Mentors should be able to resist the temptation to do it for them, although often you could do something or make a call,  in less time than you use to empower the member, it makes them dependent, good if you are selling consultancy, but makes poor mentoring.

You also need to have the understanding of how to make people successful,  and confidence that if they follow the lead that you give them, they will be successful. In part this is based on monitoring and risk management, and part on understanding those you work with. You may on occasions need to make things happen for them, often without them realising your involvement.

This can be both challenging and very rewarding.

The most difficult part is the split between delegation and encouraging project management and self sufficiency and the opposing need as puppet-master to keep hold of the strings.

Join ABAN Plus as a Personal Plus Consultant, and work with the ABAN chairman, at least to start. There is also an organisation for mentors of this type that he can introduce you to.

Questions and answers

On entrepreneurial mentoring

Will mentoring guarantee to make me successful

No, nothing can ever do that. The risks are lower, and with entrepreneurial mentoring rewards tend to be far higher. Many also find that it helps to have someone to talk to, who is involved, but will let them get on and do it.

Will I make less mistakes if a use a mentor

Yes, but the only way not to make mistakes is not to do anything and of course that would be the biggest mistake of all. The mentor will have already made many mistakes that you will not need to, and the monitoring he does will tend to highlight problems before they become serious.

How successful are entrepreneurial mentors

It will vary a bit but one who aims to make people millionaires from a standing start in a year or two, has never failed where people have completed the project time as agreed. Some having been far more successful than they ever expected can't resist dropping out to spend it.

Can I have my son/daughter converted by a mentor to a successful person rather than a sponge on my resources

Probably not, individuals undertaking entrepreneurial mentoring need to take on commitments and be genuinely interested to succeed, as well as having the energy to get there.

Why do I have to give a percentage of what I achieve to a mentor

Two reasons to reward them for their time and involvement and secondly to keep them interested when another project comes along.

Will I have to move somewhere else or not contact friends or family

No. You may be asked to turn mobile phones off for meetings, or on some other occasions, and some projects for short periods may take you to another country or place.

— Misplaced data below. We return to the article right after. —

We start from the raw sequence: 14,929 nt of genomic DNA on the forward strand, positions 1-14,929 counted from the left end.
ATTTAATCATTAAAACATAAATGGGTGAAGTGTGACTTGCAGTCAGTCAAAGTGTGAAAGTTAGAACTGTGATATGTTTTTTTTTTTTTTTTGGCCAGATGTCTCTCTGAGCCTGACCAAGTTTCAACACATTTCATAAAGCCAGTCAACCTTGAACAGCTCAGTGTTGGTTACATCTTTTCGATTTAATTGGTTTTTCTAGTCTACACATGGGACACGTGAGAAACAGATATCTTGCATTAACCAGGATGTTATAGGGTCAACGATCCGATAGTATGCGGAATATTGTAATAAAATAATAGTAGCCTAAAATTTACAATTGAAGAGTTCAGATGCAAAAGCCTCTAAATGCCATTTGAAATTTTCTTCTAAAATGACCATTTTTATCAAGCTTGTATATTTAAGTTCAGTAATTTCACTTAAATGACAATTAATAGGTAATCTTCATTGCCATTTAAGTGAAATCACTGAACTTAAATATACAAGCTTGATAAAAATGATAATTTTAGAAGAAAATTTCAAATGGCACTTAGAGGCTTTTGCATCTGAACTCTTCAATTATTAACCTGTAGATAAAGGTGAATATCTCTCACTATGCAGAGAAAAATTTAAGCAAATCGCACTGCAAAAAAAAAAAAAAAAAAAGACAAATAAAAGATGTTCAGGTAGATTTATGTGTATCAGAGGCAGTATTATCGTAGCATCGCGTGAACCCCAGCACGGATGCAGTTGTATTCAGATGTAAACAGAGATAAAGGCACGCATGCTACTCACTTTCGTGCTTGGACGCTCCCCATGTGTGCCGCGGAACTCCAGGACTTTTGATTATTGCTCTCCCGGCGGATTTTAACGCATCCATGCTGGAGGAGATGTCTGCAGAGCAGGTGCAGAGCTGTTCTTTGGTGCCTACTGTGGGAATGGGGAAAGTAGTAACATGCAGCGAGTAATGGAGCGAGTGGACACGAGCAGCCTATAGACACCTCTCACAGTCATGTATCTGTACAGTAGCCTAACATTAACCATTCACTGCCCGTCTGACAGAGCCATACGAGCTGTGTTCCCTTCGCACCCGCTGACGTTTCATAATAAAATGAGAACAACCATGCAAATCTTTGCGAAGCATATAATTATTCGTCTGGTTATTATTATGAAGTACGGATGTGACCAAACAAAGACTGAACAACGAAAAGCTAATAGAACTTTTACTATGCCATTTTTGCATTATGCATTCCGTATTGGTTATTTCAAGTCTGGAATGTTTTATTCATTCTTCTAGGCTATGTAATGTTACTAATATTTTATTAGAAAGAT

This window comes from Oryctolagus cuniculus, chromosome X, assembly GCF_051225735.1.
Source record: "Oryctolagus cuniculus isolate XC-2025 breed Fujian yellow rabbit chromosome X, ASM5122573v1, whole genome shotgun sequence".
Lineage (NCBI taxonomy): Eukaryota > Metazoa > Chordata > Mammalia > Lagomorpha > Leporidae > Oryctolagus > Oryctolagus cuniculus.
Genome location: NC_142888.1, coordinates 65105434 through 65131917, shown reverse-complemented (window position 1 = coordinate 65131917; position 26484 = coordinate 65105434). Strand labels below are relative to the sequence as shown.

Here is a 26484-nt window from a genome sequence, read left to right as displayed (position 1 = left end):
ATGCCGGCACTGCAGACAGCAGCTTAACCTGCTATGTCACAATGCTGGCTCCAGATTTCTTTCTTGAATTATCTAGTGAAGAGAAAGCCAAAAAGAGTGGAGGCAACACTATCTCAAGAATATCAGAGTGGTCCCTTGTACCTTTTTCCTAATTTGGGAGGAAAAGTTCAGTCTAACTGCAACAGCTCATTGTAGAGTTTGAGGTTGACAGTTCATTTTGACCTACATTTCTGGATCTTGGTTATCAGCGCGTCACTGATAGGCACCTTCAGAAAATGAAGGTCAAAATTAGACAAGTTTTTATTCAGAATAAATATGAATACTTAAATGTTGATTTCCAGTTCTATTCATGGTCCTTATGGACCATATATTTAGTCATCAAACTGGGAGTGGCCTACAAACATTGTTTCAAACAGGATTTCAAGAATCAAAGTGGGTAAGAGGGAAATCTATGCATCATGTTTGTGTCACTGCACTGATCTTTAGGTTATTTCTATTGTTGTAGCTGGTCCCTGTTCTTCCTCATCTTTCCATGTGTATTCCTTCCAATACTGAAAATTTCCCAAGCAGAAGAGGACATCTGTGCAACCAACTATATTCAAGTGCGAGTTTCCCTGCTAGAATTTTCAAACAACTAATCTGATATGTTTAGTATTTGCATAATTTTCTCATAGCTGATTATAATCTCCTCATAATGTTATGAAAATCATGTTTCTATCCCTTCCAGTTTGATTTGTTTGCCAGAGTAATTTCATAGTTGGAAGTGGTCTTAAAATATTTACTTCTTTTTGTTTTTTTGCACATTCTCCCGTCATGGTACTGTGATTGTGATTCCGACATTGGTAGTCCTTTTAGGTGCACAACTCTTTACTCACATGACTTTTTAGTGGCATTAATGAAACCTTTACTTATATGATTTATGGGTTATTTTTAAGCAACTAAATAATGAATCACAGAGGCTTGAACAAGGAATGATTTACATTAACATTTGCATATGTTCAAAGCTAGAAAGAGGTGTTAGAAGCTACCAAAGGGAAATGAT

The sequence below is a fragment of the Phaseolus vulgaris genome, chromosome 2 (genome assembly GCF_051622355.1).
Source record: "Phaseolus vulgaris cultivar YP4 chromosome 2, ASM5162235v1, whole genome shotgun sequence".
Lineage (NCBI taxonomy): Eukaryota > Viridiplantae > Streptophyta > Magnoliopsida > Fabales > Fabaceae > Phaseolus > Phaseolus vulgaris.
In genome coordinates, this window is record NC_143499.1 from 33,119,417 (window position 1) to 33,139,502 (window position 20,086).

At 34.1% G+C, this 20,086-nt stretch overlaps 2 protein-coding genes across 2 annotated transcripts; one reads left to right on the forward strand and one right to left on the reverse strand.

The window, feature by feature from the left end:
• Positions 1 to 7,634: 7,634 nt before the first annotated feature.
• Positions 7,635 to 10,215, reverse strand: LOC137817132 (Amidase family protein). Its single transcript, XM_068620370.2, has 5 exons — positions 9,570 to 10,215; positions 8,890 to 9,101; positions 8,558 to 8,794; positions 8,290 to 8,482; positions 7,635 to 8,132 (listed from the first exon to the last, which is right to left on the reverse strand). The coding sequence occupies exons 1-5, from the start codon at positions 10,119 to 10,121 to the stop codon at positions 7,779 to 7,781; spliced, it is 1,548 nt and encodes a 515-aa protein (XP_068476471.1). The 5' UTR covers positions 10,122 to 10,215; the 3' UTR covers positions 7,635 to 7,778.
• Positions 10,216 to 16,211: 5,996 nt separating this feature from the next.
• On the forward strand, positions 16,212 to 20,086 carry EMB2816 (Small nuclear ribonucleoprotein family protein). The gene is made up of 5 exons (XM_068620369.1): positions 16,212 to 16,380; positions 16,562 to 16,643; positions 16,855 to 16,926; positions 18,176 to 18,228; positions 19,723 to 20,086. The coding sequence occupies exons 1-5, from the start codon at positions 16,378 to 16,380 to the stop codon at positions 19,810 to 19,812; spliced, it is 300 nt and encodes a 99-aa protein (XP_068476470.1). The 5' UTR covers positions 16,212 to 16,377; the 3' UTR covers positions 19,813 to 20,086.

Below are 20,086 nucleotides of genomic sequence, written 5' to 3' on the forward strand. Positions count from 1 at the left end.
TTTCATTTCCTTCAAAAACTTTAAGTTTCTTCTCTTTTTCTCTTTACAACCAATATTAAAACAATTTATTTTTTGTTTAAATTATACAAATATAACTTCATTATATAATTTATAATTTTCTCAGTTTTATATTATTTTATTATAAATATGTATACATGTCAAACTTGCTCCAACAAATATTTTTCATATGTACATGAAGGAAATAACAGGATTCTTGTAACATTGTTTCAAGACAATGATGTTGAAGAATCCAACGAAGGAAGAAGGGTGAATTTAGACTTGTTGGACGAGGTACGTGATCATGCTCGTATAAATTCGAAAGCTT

Will I get a choice of what I do

Sort of, you often get a variety of projects to look at, and appraise and the mentor will then assist you in selecting the right one for you. Once you have made a commitment you are expected to follow through. You would not be asked to do anything that is illegal, puts yourself or others in danger or was action against any country or group of people.

If money is not of prime importance to me can I still become involved in entrepreneurial mentoring

Money is not the motivating factor for most successful entrepreneurs, but does provide a means to measure the game. The skills you need to be successful are the same, be it to make a difference to the world, or to make a lot of money.  Mentors are often delighted to have a person who wants to change the world and can work on this with them.

From deciding I want to become involved how long will it take

Difficult to answer, not long, days, a few weeks perhaps.

Are there any limits to who can become involved

None on size, sex, age, qualifications, race, colour .....  You will need to convince the mentor that you have the real desire to succeed and are likely to have the staying power to make it work.

On trade mentoring

What trades does this apply to

It could be just about any business, trade or occupation, except those where restrictions apply based on qualification or membership of an organisation.

Does this include art areas, authors, painters, framers ....

Yes, but your own artistic ability has an impact as well as the marketing etc.

How long would this last

This varies depending on what it is that you want to learn and the business.  Picking up what is involved in some businesses is very quick others may require a bit longer and perhaps some practice.

Can I reverse the tables and be paid to learn

Possibly. You may be able to take on a trainee position in the business for a period, in order to get experience and work for the business for the period.  You do need to be very clear about how much training you get, or you could end up as the junior doing all the odd jobs and not learn a lot.

The person who is paying tends to have more influence.

How does this differ from a franchise

With franchises you get the training but also a licence to use the business design/style and have to run it according to the rules set. You will get ongoing support.

When you have learnt what you want under trade mentoring you are on your own to do what you want. You won't probably get ongoing support unless you involve your mentor in some way, such as asking them to become a non executive director.

A franchise is far more expensive, not only up front, but in ongoing franchise fees that are based usually on turnover not profit, so you could be loosing money but still have to pay it out.

Is it easy to find trade mentors

Conceptually not difficult, but finding a good one and negotiating a deal that suits them and you can prove challenging.

Should I use a relation or friend as a trade mentor

Difficult to answer. many young farmers start on the family farm before having one of their own, so it works for many of them.

Gaining independence rather than operating a branch of the family business can be difficult.